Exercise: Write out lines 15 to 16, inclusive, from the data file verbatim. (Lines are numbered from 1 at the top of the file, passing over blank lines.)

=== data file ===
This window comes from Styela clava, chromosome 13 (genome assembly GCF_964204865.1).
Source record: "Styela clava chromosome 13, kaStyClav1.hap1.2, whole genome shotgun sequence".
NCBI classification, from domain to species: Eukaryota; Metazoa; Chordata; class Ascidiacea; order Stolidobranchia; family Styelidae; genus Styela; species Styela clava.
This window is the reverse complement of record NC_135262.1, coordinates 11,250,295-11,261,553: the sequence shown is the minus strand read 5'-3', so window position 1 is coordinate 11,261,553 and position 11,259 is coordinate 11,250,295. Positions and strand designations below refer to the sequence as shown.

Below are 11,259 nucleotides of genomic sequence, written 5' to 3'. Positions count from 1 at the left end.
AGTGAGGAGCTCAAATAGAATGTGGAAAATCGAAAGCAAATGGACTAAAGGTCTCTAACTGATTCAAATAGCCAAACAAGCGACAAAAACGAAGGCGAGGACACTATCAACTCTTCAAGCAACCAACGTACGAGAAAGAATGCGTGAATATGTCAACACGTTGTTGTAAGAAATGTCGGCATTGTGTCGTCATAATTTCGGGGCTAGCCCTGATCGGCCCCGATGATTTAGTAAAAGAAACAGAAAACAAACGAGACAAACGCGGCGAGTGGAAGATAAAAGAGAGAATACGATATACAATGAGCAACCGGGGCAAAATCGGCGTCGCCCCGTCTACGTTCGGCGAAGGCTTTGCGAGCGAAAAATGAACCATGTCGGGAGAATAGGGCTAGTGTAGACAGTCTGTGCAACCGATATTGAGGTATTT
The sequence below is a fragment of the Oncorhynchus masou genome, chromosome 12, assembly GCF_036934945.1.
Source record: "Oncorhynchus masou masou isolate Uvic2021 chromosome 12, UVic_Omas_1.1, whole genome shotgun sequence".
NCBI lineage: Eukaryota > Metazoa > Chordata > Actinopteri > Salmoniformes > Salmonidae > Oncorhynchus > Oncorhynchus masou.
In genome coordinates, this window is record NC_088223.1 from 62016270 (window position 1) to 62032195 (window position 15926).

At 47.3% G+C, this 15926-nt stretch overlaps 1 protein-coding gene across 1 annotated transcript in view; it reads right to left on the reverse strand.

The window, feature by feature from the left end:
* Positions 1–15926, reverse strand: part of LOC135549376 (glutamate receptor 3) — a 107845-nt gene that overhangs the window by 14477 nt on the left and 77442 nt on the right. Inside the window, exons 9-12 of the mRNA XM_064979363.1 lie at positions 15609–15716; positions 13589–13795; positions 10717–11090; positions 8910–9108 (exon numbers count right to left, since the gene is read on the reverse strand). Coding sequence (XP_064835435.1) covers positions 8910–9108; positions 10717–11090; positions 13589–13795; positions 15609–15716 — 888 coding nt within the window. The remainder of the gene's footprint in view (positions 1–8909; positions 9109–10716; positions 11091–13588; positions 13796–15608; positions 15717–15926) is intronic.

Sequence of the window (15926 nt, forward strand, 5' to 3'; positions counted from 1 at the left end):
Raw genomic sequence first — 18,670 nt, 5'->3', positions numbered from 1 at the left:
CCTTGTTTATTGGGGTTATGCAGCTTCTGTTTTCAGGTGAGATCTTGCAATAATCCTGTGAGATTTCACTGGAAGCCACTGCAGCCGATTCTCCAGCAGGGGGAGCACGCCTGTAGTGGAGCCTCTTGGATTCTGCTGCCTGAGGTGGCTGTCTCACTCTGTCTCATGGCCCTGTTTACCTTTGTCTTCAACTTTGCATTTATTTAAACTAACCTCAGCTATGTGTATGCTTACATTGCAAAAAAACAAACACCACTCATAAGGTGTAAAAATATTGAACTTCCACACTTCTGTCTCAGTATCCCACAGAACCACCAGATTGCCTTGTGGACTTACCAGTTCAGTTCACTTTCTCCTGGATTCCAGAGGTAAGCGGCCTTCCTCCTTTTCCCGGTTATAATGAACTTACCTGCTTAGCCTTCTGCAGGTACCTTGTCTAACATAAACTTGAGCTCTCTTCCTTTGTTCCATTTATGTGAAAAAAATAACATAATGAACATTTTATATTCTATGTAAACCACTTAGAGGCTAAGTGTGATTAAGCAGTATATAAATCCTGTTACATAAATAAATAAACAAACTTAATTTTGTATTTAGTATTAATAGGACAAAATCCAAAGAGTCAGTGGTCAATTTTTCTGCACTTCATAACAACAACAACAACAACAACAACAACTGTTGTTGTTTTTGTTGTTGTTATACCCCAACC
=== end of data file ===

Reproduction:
Raw genomic sequence first — 18,670 nt, 5'->3', positions numbered from 1 at the left:
CCTTGTTTATTGGGGTTATGCAGCTTCTGTTTTCAGGTGAGATCTTGCAATAATCCTGTGAGATTTCACTGGAAGCCACTGCAGCCGATTCTCCAGCAGGGGGAGCACGCCTGTAGTGGAGCCTCTTGGATTCTGCTGCCTGAGGTGGCTGTCTCACTCTGTCTCATGGCCCTGTTTACCTTTGTCTTCAACTTTGCATTTATTTAAACTAACCTCAGCTATGTGTATGCTTACATTGCAAAAAAACAAACACCACTCATAAGGTGTAAAAATATTGAACTTCCACACTTCTGTCTCAGTATCCCACAGAACCACCAGATTGCCTTGTGGACTTACCAGTTCAGTTCACTTTCTCCTGGATTCCAGAGGTAAGCGGCCTTCCTCCTTTTCCCGGTTATAATGAACTTACCTGCTTAGCCTTCTGCAGGTACCTTGTCTAACATAAACTTGAGCTCTCTTCCTTTGTTCCATTTATGTGAAAAAAATAACATAATGAACATTTTATATTCTATGTAAACCACTTAGAGGCTAAGTGTGATTAAGCAGTATATAAATCCTGTTACATAAATAAATAAACAAACTTAATTTTGTATTTAGTATTAATAGGACAAAATCCAAAGAGTCAGTGGTCAATTTTTCTGCACTTCATAACAACAACAACAACAACAACAACAACTGTTGTTGTTTTTGTTGTTGTTATACCCCAACC